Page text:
According to the situation of the States, I think that many of them have felt capable of defending the interests of their children. But with the amount of legislation that has been passed, and especially in states like Texas, where providing gender-affirming care has been an attempt to criminalize it, they are now keeping a low profile and so a lot of families are considering the possibility that they might actually have left their states.
Are there concerns about the damage that could result from uprooting these families and children from the places where they have lived most of their lives to a whole new city and state and essentially starting all over again?
Absolutely. I mean, that’s it in a nutshell. It’s hard to start over, especially if it’s not necessarily planned. If they leave a good paying job and try to leave in a hurry, they may not have time to find the perfect job, they may not have time to test the market to get the best deal for their home.
States known to be more trans-friendly tend to be more expensive. I think Connecticut, Massachusetts, and California are the main places people go.
What about those who cannot afford to leave? Is there anything they can do?
Most of them are simply lying low. I mean, it’s hard to find families to talk to because a lot of them don’t want to talk about their situation because they’re afraid that if some of these laws are passed they might be prosecuted. So many families who once felt able to plead vocally are now in hiding.
Wisconsin monarch butterflies are getting FedEx help with their migration this year. Known for its bright orange colors, the migratory monarch butterfly is now listed as endangered, and the population has declined by more than 80% in the past three decades according to the World Wildlife Foundation.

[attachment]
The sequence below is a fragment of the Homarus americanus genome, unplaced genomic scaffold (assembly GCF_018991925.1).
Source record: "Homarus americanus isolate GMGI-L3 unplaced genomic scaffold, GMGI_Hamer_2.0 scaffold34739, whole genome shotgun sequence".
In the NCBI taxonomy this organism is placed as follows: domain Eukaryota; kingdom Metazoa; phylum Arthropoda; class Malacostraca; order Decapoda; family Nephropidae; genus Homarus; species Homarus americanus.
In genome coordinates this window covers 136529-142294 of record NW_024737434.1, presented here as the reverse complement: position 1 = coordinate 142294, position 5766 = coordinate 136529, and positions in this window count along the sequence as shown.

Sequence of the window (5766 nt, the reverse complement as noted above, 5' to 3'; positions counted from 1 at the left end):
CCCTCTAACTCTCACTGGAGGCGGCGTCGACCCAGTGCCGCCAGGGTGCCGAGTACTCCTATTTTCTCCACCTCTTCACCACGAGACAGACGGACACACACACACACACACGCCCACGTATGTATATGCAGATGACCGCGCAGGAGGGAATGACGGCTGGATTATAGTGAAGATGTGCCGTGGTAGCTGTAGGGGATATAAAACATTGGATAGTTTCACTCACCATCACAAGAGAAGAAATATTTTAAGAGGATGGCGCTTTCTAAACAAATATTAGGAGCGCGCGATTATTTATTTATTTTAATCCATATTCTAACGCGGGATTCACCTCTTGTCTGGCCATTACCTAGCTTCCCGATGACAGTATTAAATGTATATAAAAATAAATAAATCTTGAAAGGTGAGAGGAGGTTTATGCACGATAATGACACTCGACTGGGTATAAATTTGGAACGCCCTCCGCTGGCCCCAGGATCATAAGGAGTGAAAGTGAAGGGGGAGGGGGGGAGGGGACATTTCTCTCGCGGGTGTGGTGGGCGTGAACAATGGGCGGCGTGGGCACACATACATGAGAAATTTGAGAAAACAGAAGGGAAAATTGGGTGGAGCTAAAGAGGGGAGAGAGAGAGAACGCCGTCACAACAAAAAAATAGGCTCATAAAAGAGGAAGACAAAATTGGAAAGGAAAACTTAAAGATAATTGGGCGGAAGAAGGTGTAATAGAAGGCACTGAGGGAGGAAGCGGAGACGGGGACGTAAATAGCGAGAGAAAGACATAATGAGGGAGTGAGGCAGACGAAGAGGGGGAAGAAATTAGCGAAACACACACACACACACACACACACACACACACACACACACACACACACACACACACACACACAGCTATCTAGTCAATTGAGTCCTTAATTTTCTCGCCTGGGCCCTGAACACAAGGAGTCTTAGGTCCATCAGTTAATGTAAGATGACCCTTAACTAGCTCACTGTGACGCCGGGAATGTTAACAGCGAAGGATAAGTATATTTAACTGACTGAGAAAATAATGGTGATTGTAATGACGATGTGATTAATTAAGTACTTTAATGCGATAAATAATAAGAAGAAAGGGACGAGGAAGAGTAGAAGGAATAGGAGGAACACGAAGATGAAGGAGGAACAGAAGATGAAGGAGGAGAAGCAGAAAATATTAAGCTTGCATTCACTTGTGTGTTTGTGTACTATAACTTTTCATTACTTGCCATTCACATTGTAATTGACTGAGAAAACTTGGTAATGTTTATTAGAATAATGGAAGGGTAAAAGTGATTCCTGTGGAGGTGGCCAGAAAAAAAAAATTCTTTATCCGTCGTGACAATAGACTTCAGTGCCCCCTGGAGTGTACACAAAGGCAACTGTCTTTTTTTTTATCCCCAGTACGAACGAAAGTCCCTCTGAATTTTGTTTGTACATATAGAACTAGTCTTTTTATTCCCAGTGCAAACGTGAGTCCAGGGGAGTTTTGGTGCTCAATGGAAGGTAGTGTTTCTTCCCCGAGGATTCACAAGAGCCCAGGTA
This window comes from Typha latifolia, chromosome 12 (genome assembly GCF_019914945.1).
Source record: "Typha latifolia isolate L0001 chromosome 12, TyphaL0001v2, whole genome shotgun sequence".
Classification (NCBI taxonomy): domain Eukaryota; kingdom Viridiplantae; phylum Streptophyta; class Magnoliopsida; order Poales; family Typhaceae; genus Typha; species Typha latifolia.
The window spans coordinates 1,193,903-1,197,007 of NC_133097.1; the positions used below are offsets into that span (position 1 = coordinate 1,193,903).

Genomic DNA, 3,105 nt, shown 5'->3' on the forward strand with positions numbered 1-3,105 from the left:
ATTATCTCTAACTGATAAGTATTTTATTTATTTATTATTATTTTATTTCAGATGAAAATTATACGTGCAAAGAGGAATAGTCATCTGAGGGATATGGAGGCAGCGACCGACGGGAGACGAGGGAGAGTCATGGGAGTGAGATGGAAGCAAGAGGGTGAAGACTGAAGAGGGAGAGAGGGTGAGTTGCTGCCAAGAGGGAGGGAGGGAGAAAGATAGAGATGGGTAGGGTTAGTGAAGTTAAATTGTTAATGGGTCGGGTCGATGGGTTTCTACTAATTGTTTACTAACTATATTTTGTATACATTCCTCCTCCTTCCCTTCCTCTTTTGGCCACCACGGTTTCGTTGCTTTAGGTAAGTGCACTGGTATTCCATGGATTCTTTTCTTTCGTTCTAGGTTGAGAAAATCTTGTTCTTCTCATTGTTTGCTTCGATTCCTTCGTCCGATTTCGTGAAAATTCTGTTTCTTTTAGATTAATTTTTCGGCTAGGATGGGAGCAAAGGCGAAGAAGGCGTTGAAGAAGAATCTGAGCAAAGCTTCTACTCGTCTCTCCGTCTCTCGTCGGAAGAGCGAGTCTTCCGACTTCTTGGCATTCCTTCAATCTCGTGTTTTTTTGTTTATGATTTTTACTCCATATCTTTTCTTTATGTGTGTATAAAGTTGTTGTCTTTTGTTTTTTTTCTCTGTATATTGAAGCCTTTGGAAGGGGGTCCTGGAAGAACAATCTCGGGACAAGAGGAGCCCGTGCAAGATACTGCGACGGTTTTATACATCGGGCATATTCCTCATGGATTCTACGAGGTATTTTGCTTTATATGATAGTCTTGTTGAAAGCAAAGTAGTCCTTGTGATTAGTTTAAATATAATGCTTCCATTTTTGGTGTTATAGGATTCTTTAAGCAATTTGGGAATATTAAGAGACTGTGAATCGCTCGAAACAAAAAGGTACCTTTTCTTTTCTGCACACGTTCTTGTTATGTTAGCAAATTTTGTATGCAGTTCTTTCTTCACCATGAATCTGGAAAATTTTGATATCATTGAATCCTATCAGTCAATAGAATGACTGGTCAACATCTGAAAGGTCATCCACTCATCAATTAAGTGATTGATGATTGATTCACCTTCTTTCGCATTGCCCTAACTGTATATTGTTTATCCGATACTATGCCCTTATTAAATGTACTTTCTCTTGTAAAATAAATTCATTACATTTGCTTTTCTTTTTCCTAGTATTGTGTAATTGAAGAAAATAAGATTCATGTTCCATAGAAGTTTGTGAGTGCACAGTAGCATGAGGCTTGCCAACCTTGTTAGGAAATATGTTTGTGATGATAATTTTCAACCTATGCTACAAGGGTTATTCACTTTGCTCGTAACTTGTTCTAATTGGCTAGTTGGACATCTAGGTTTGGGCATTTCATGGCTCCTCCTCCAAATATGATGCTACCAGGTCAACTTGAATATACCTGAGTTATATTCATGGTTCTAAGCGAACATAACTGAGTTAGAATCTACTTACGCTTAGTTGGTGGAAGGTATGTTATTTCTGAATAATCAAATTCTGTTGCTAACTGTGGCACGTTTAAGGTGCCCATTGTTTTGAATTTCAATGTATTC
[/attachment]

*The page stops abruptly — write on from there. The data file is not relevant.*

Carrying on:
But a woman found the butterflies in egg form and is now shipping a dozen from Wisconsin to southern Texas to help them migrate to Mexico. This will help them reach their destination faster since it is already late in the season and the weather is getting colder.
The shipping was paid for by Friends of Butterfly Gardens, a non-profit organization in Wisconsin. The head of the organization said 12 monarchs could lead to 400 eggs being laid by next spring.
The expedition itself is not routine. The butterflies were shipped in a state of torpor or inactivity, thanks to a cold compress in the box. They will be received near the National Butterfly Center in Mission, Texas, where it is hoped they will make a trip south of the border.
The arrival of butterflies in Mexico often coincides with the Day of the Dead celebrated on November 1 and 2. Historically, some in Mexico have considered butterflies to be the souls of their ancestors.
Thank you for listening 5 things. We’re here every day of the week on your favorite podcast app. Thanks to the whole team for their great work on the show and I’m back tomorrow with 5 more things from USA TODAY.